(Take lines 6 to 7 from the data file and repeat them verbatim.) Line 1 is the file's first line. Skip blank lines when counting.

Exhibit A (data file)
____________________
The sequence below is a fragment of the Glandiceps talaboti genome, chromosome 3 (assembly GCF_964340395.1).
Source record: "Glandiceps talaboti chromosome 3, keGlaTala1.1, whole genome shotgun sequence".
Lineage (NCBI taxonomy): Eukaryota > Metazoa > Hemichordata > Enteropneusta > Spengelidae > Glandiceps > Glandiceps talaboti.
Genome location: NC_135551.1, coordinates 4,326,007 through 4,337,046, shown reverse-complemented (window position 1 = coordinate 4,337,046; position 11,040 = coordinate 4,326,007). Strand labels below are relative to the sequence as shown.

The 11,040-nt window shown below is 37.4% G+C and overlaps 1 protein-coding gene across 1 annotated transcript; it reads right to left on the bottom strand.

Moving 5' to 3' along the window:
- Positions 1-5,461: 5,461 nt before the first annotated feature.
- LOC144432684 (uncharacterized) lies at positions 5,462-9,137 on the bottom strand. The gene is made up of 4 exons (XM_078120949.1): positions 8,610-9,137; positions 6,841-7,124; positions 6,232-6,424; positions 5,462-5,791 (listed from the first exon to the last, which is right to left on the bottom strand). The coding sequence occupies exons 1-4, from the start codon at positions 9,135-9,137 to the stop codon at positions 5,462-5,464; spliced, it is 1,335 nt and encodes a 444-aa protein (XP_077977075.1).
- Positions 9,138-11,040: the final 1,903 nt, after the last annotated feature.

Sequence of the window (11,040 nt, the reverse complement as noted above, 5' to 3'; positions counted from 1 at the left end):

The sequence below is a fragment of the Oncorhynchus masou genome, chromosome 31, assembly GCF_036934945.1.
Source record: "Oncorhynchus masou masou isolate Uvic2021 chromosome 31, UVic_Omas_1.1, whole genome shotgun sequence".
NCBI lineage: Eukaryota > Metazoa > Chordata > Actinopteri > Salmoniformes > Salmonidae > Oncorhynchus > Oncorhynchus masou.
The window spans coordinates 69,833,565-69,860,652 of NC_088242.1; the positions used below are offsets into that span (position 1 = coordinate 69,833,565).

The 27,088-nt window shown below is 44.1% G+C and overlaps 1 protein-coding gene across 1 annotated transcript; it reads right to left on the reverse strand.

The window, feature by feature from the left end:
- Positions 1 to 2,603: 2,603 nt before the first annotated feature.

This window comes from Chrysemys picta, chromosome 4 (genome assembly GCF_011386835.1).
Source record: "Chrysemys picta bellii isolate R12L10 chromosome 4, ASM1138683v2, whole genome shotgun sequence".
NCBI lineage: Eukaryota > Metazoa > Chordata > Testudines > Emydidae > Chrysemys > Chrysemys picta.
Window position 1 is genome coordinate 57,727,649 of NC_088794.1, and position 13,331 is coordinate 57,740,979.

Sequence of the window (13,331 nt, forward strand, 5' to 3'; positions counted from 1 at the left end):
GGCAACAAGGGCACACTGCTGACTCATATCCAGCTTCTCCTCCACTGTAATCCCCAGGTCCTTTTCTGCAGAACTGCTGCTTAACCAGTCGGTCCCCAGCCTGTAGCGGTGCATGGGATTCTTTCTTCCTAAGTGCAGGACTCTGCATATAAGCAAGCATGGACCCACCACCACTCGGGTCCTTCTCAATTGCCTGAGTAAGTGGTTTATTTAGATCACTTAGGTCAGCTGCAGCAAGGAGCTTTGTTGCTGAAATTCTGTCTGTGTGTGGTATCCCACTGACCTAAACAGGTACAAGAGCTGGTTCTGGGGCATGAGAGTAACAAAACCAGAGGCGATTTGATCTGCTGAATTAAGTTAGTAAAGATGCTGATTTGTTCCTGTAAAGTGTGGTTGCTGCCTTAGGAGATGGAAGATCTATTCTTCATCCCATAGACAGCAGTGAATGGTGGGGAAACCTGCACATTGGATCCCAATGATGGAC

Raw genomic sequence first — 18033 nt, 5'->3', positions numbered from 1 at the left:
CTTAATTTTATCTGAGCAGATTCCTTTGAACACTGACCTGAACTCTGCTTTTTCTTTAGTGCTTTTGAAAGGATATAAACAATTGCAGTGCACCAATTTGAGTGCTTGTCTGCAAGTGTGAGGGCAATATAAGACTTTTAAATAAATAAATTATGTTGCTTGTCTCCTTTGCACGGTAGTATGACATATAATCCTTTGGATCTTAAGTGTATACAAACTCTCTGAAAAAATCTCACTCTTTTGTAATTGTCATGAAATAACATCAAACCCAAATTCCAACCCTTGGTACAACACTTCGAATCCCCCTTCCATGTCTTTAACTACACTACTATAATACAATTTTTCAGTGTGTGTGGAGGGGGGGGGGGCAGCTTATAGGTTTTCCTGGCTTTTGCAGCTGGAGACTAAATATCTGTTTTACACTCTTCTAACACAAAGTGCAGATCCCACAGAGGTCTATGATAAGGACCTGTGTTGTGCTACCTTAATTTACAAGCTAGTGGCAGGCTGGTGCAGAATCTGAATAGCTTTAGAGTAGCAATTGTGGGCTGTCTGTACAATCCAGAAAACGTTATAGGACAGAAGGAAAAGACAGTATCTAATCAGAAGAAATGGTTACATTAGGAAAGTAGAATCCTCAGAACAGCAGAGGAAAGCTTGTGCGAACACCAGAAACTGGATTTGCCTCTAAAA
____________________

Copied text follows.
Moving 5' to 3' along the window:
- Positions 1-5,461: 5,461 nt before the first annotated feature.